While there is little agreement about where Bartholomew went on his first missionary journeys, there is wide consensus about where he finished his missionary work.  Bartholomew made his final missionary trip in 44 AD to Greater Armenia, the area in modern-day southern Russia south of the Caucasus Mountains between the Black Sea to the west and the Caspian Sea to the east.

There are two divergent accounts of Bartholomew’s ministry and martyrdom.  According to the predominant tradition, Bartholomew, through his persuasive preaching, made a large number of converts to Christianity in Armenia.  This angered pagan barbarians who protested vociferously to King Astyages.  The king agreed and ordered that Bartholomew be put to death.  According to ancient Persian custom, Bartholomew was first flayed or skinned alive, and then beheaded.  This took place at Derbend, Albanopolis, in Upper Armenia, on the west coast of the Caspian Sea.  Bartholomew’s remains were placed in a sack and tossed overboard into the sea.

According to another tradition, Bartholomew converted King Astyages to Christianity.  This legend claims that the king’s brother was so infuriated that he ordered Bartholomew be put to death by flaying and decapitation.

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Peace or division, which is it?

August 11, 2016

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Holy Spirit dove

Stained glass window at St. Edward’s Catholic Church in Henning, Minnesota

Once when Jesus was speaking to his disciples, he broached the subjects of peace and division (Lk 12:51).  His words were difficult to understand.  He seemed to be in favor of peace one moment, but then he spoke about how he was a reason for division the next.  Was he speaking out of both sides of his mouth?  How can the same person be both peacemaker and a cause for division at the same time?

Jesus placed an enormous value on peace.  He proclaimed the gospel of love (see Jn 13:31-35; 15:12) and his mission was to bring peace.  He began his preaching ministry with the words, “Blessed are the peacemakers” (Mt 5:9), and he practiced what he preached, doing everything in his power to bring cooperation, mutual respect, and harmony.  He worked to eliminate rivalries and dissension (see Mk 10:35-45).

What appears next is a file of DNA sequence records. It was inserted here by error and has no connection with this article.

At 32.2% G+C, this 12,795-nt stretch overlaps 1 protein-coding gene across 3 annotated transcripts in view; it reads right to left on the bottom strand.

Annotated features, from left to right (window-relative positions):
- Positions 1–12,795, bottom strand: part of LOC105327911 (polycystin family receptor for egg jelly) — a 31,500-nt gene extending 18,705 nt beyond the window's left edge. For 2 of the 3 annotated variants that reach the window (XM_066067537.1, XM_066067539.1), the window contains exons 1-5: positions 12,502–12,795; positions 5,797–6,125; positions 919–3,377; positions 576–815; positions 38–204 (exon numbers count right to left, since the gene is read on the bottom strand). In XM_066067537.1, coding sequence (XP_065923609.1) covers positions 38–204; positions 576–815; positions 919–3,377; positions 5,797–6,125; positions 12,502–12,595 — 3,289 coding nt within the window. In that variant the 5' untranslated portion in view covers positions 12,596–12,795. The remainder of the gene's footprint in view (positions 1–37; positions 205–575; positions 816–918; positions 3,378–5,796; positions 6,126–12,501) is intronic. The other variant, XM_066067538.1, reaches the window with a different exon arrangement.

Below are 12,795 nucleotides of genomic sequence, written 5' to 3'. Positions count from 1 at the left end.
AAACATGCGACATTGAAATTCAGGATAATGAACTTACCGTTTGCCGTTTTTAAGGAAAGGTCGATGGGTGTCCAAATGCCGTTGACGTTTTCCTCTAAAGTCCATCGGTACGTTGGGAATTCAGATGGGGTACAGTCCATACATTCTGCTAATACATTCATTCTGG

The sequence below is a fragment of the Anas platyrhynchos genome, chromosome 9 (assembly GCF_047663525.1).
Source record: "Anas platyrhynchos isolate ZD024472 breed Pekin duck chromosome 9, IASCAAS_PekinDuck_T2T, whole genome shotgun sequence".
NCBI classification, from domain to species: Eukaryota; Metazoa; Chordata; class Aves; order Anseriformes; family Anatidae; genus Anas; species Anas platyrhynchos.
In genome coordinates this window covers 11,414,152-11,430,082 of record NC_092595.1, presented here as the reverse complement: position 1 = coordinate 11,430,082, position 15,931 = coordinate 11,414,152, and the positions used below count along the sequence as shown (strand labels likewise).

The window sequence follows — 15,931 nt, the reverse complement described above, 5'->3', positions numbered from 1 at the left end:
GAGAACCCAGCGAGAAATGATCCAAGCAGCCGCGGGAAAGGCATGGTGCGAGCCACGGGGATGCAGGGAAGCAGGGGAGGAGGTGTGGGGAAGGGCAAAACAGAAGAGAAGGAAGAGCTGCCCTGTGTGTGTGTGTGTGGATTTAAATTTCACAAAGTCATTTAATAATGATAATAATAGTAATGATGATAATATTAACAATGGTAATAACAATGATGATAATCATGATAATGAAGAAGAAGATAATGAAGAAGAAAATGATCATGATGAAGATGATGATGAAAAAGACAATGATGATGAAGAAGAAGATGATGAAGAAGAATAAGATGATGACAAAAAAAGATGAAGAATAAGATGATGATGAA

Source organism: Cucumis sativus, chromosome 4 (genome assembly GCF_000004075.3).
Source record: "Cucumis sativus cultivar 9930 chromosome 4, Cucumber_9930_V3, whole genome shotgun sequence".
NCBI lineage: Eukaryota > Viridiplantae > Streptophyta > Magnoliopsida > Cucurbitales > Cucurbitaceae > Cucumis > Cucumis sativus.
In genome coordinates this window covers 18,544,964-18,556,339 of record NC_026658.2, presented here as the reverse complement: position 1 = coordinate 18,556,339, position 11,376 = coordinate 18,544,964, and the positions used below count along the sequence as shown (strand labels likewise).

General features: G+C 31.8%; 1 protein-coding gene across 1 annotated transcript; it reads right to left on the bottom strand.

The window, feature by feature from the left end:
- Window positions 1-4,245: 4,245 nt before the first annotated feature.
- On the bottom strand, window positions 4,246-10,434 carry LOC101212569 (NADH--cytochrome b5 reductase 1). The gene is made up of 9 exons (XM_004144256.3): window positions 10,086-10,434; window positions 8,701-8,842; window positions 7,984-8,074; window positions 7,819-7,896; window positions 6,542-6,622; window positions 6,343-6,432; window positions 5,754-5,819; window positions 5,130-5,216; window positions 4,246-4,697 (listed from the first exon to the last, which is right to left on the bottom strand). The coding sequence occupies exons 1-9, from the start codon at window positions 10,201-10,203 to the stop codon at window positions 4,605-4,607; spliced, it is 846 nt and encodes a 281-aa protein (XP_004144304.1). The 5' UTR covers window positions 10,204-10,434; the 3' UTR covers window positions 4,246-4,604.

Jesus fulfilled ancient hopes as the Prince of Peace (see Is 9:5).  When Jesus was born, the choirs of angels sang, “On earth peace” (Lk 2:14).  When Jesus would cure someone, he often would say, “Go in peace” (Mk 5:34; Lk 7:50; 8:48).  Jesus wanted the Twelve to abide by his word so there would be peace among them (Mk 9:50).  Jesus instructed his disciples that when they entered the home of a host family, they were to say, “Peace to this house” (Lk 10:5).  On the night before Jesus died he said, “Peace is my farewell to you, peace is my gift to you” (Jn 14:27), and his final words to his disciples were, “I have told you this so that you might have peace” (Jn 16:33).  After Jesus rose from the dead, his first words were, “Peace be with you” (Lk 24:36; Jn 20:19,21,26).  Peace is a fruit of the Holy Spirit (Gal 5:22), and Jesus, anointed by the Holy Spirit at his Baptism, was dedicated to peace.  He was an agent of peace himself, and he wants peace among families; the Body of Christ, the Church; and the nations of the world.

How is it, then, that Jesus, who was so peace-loving himself, and who wanted peace among everyone else, would also say, “I have come to bring division” (paraphrase, Lk 12:51b).  Jesus hates conflict.  So do we.  Jesus does not want arguing, fighting, or trouble.  But Jesus knew that conflict would be an unintended consequence of his ministry.  When it comes to a family, Jesus knew that his preaching would force the question, “Shall I follow Jesus?”  Some family members would follow him, others would not, and families would be torn apart.  Jesus would have preferred that the whole family would follow him together, but he was wise enough to know that not everyone not accept him, and his heart ached over the fact that some family members would reject him and that families would be divided.

The divisions are multigenerational.  Jesus referred to conflict between fathers and sons and mothers and daughters (see Lk 12:53).  In a family that disagrees over him, there are clashes over house rules, prayer in the home, Sunday Mass attendance, church weddings, vacation schedules, and many other issues.  Conversations can be heated.  Feelings often are hurt.  This is not what Jesus wants, but he realized that it would happen.

Jesus wants those who accept him to remain faithful to him, even if others in their family do not.  Where division does exist, faithful Catholics continue to love those who have gone another direction, work for family unity, keep the door open, pray for them, give good example, and try to bridge differences with love and kindness.

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Somebody’s knockin’ at your door

August 4, 2016

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JesusKnocking

Somebody is knocking at your door, and that somebody is Jesus!  Jesus is not your typical visitor.  The usual guest comes at a prearranged time, but not Jesus.  Jesus gets to do whatever he wants, which means that he can come on any day at any time, either today, tomorrow, or a day in the distant future.